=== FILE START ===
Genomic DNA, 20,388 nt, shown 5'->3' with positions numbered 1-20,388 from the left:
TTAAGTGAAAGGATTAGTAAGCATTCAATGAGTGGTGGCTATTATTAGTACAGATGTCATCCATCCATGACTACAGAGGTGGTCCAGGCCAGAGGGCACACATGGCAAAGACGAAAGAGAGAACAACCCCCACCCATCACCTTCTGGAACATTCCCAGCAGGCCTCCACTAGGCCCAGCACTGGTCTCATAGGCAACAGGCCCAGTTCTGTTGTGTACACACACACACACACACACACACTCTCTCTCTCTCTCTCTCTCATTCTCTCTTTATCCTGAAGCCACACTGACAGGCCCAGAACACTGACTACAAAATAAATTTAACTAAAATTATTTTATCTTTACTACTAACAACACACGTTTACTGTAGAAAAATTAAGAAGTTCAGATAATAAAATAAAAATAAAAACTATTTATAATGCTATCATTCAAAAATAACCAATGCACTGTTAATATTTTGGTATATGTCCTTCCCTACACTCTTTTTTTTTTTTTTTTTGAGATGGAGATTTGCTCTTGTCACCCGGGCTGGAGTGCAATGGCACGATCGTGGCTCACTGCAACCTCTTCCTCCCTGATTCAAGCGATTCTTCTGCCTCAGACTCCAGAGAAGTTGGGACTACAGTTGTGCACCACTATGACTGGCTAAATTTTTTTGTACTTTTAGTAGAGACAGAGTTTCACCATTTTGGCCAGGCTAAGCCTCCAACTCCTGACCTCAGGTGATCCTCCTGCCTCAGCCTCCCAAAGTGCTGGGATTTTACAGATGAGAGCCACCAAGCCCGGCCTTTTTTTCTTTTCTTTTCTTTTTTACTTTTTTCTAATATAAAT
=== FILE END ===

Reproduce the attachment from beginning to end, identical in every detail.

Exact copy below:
Genomic DNA, 20,388 nt, shown 5'->3' with positions numbered 1-20,388 from the left:
TTAAGTGAAAGGATTAGTAAGCATTCAATGAGTGGTGGCTATTATTAGTACAGATGTCATCCATCCATGACTACAGAGGTGGTCCAGGCCAGAGGGCACACATGGCAAAGACGAAAGAGAGAACAACCCCCACCCATCACCTTCTGGAACATTCCCAGCAGGCCTCCACTAGGCCCAGCACTGGTCTCATAGGCAACAGGCCCAGTTCTGTTGTGTACACACACACACACACACACACACTCTCTCTCTCTCTCTCTCTCATTCTCTCTTTATCCTGAAGCCACACTGACAGGCCCAGAACACTGACTACAAAATAAATTTAACTAAAATTATTTTATCTTTACTACTAACAACACACGTTTACTGTAGAAAAATTAAGAAGTTCAGATAATAAAATAAAAATAAAAACTATTTATAATGCTATCATTCAAAAATAACCAATGCACTGTTAATATTTTGGTATATGTCCTTCCCTACACTCTTTTTTTTTTTTTTTTTGAGATGGAGATTTGCTCTTGTCACCCGGGCTGGAGTGCAATGGCACGATCGTGGCTCACTGCAACCTCTTCCTCCCTGATTCAAGCGATTCTTCTGCCTCAGACTCCAGAGAAGTTGGGACTACAGTTGTGCACCACTATGACTGGCTAAATTTTTTTGTACTTTTAGTAGAGACAGAGTTTCACCATTTTGGCCAGGCTAAGCCTCCAACTCCTGACCTCAGGTGATCCTCCTGCCTCAGCCTCCCAAAGTGCTGGGATTTTACAGATGAGAGCCACCAAGCCCGGCCTTTTTTTCTTTTCTTTTCTTTTTTACTTTTTTCTAATATAAAT